Dallas — Danielle Georgiou and her quirky group of multi-talented dancers, singers, musiciansco and actors are bringing another fun, freaky and thought-provoking production to local audiences this summer with Just Girly Things, part of the 20th Annual Festival of Independent Theatres that is running now through Aug. 4 at the Bath House Cultural Center.
Just like NICE (2014), The Show About Men (2015) and Donkey Beach (2017), Just Girly Things challenges viewers’ preconceived notions about topics such as gender roles using a blend of song, dance and dialogue that typically has you laughing and cringing at the same time. In this particular production Georgiou is focusing on the complicated relationships between women and the pressures they place on one another. And in what we see as becoming a trend, Just Girly Things is a collaborative dance piece written by Georgiou and Ruben Carrazana and also includes original music and lyrics by Justin Locklear, Cory Kosel and Trey Pendergrass.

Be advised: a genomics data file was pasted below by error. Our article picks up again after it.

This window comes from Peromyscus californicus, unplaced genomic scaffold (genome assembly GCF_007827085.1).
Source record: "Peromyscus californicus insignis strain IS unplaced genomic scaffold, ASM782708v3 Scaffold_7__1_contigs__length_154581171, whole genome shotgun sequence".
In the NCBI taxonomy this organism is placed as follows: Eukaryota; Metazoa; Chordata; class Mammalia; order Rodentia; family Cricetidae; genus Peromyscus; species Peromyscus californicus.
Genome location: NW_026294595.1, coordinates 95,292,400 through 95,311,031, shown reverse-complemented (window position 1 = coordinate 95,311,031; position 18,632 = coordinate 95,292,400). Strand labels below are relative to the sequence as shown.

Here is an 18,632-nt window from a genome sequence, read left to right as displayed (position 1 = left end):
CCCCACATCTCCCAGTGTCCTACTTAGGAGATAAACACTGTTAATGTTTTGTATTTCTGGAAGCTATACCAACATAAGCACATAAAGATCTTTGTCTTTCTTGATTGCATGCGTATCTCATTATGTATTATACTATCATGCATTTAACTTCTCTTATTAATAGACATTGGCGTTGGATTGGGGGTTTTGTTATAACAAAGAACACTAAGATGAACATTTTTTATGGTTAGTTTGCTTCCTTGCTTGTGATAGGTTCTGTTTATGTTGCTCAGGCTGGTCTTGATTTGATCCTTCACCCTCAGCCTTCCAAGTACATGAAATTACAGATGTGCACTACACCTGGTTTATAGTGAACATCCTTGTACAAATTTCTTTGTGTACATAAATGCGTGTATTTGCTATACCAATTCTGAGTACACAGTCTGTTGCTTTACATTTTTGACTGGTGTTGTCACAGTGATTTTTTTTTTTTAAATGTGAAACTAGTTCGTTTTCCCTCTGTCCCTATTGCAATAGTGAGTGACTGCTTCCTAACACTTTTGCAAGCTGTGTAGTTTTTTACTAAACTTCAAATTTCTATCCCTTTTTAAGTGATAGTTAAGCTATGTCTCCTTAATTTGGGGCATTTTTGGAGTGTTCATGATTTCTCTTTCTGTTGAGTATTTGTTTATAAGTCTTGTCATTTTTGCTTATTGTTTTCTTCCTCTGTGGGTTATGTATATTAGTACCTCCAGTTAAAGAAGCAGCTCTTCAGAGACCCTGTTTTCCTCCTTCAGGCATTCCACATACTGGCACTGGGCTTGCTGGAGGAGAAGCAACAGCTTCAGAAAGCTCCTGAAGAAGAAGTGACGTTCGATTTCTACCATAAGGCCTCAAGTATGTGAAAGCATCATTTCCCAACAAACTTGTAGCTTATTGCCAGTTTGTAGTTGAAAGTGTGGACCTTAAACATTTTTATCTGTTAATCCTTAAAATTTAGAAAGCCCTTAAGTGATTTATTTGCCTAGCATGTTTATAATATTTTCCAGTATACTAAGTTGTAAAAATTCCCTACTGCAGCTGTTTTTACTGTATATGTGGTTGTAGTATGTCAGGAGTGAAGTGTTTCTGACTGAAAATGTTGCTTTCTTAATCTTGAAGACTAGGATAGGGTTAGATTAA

Georgiou started DGDG in 2011 with the intent to present works that break with the tradition of contemporary dance and tend to be more conceptual or narrative-driven and also reflect her interest in social and psychological issues and in creating compelling images of a new female. With that said, Georgiou looks for performers that constantly strive to transform themselves, both in their image and skill. DGDG has a rotating cast of performers for each work and over the years has worked with numerous visual artists and musicians in the area, including ishi, Dezi 5, Paul Slavens, Jermy Johnson, Unconscious Collective, George Quartz and Sarah Jaffe.